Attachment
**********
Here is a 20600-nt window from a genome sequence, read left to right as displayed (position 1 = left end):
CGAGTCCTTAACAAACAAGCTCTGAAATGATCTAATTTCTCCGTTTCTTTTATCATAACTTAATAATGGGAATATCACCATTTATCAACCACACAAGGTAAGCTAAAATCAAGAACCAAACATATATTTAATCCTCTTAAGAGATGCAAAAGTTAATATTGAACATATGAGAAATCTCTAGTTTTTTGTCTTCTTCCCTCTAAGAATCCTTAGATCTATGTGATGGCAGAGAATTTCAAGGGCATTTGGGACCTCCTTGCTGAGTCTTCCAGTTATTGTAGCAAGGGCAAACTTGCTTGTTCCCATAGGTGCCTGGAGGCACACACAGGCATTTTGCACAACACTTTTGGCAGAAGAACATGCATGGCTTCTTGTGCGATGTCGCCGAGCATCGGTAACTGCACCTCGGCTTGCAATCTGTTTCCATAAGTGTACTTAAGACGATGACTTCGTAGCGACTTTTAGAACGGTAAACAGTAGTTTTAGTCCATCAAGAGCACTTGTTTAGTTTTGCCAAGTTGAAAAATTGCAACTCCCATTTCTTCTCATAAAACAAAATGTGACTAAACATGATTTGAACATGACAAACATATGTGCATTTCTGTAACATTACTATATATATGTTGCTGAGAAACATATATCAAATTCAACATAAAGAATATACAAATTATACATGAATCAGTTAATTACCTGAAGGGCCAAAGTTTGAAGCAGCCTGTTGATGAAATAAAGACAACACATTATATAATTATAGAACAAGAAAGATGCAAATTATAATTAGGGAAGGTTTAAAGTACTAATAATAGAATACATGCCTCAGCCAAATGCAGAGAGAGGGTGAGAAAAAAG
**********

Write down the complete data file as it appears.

Here is a 20600-nt window from a genome sequence, read left to right as displayed (position 1 = left end):
CGAGTCCTTAACAAACAAGCTCTGAAATGATCTAATTTCTCCGTTTCTTTTATCATAACTTAATAATGGGAATATCACCATTTATCAACCACACAAGGTAAGCTAAAATCAAGAACCAAACATATATTTAATCCTCTTAAGAGATGCAAAAGTTAATATTGAACATATGAGAAATCTCTAGTTTTTTGTCTTCTTCCCTCTAAGAATCCTTAGATCTATGTGATGGCAGAGAATTTCAAGGGCATTTGGGACCTCCTTGCTGAGTCTTCCAGTTATTGTAGCAAGGGCAAACTTGCTTGTTCCCATAGGTGCCTGGAGGCACACACAGGCATTTTGCACAACACTTTTGGCAGAAGAACATGCATGGCTTCTTGTGCGATGTCGCCGAGCATCGGTAACTGCACCTCGGCTTGCAATCTGTTTCCATAAGTGTACTTAAGACGATGACTTCGTAGCGACTTTTAGAACGGTAAACAGTAGTTTTAGTCCATCAAGAGCACTTGTTTAGTTTTGCCAAGTTGAAAAATTGCAACTCCCATTTCTTCTCATAAAACAAAATGTGACTAAACATGATTTGAACATGACAAACATATGTGCATTTCTGTAACATTACTATATATATGTTGCTGAGAAACATATATCAAATTCAACATAAAGAATATACAAATTATACATGAATCAGTTAATTACCTGAAGGGCCAAAGTTTGAAGCAGCCTGTTGATGAAATAAAGACAACACATTATATAATTATAGAACAAGAAAGATGCAAATTATAATTAGGGAAGGTTTAAAGTACTAATAATAGAATACATGCCTCAGCCAAATGCAGAGAGAGGGTGAGAAAAAAG